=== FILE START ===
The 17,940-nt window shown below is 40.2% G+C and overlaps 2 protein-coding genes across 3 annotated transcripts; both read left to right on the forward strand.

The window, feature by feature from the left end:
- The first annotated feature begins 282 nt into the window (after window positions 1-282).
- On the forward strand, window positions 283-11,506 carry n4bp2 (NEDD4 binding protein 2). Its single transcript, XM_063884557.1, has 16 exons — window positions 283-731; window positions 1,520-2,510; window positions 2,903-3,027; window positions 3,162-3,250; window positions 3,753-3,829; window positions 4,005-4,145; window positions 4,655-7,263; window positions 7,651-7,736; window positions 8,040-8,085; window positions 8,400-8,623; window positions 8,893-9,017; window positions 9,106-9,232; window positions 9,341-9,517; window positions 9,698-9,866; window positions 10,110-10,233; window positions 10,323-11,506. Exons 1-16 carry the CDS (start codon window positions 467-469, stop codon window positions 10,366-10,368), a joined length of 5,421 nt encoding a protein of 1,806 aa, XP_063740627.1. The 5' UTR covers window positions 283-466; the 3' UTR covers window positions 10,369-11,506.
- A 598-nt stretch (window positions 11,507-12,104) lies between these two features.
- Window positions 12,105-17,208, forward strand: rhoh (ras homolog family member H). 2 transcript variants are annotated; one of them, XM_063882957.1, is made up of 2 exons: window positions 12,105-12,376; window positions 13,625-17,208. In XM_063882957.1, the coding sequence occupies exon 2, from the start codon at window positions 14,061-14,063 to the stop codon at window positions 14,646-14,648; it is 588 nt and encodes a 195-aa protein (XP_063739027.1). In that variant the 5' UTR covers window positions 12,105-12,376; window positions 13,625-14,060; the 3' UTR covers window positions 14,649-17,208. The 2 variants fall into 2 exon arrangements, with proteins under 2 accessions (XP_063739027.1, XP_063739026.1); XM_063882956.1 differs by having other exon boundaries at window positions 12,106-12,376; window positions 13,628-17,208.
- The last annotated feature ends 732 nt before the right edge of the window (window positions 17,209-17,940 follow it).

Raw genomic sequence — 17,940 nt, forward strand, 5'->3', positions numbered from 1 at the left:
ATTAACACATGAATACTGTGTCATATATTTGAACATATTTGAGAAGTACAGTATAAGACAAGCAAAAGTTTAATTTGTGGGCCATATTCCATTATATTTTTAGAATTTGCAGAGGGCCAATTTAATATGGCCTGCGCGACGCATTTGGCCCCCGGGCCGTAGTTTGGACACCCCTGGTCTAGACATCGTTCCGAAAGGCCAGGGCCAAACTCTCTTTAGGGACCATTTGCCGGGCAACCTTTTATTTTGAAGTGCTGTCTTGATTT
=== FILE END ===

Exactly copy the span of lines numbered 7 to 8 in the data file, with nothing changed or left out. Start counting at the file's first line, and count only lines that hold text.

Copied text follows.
- The last annotated feature ends 732 nt before the right edge of the window (window positions 17,209-17,940 follow it).

Raw genomic sequence — 17,940 nt, forward strand, 5'->3', positions numbered from 1 at the left: